Schrader is also running again this year for his former council seat in District 3, now occupied by Terrasa. Republicans hope if Flanagan and Schrader can beat Democrats and Greg Fox continues in District 5, they can set their own agenda next year's redistricting.
Parties hold dueling picnics
Republicans and Democrats each had a large fundraising picnic Sunday, only a mile or two apart.
Senate Minority leader Allan H. Kittleman's gathering was first, on his family's property in West Friendship, featuring fishing and swimming in his family's pond, a skydiver trailing a giant American Flag and a minimum of speeches for the roughly 150 paying guests.
" Annapolis is broken, and it's not because of the Republicans," Kittleman told his crowd. "We don't have enough people to be relevant." He repeated his oft-stated claim that majority Democrats decide everything and then tell Republicans, who are too few even to block bills they don't like, how things will be.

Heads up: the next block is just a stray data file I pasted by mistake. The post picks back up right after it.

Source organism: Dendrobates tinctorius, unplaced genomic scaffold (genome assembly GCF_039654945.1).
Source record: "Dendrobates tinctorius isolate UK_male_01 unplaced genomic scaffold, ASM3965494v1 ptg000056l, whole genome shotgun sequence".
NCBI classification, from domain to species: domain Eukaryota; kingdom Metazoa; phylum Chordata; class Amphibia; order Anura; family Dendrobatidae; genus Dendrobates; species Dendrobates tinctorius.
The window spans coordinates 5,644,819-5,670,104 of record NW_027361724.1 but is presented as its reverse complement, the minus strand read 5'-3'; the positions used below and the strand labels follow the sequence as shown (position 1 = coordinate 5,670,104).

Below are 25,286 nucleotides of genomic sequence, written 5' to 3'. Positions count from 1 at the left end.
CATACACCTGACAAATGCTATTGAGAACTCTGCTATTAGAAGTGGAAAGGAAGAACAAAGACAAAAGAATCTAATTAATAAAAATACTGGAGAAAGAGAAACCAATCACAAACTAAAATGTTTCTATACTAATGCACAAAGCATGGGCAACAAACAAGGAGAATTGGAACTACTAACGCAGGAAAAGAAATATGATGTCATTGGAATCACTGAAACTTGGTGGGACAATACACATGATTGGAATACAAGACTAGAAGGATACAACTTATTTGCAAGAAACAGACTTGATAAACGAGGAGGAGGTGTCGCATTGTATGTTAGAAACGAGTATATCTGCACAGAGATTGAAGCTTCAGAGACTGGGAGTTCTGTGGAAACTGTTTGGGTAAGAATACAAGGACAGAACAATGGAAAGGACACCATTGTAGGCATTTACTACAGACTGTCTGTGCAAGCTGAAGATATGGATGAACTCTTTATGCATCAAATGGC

A bit later at Nixon's Farm just up Route 32, Ulman hosted about 350 Democrats at his event, and Senate Majority Leader Edward J. Kasemeyer rejected Kittleman's complaints.
"The reality of it is [House and Senate Republican leadership] got unlimited time to present their ideas on the budget. They got to meet with the governor," Kasemeyer said, and he added that some Republican ideas were included in the final document.
"It's a more open process than it's ever been," he said.
Ulman spoke again about Howard County's successes, most recently in helping Maryland get a $115.2 million federal grant to connect broadband fiber-optic systems throughout the state. "This will kick off another wave of private sector innovation," he said, because private firms will be able to use and branch off from the publicly installed broadband network.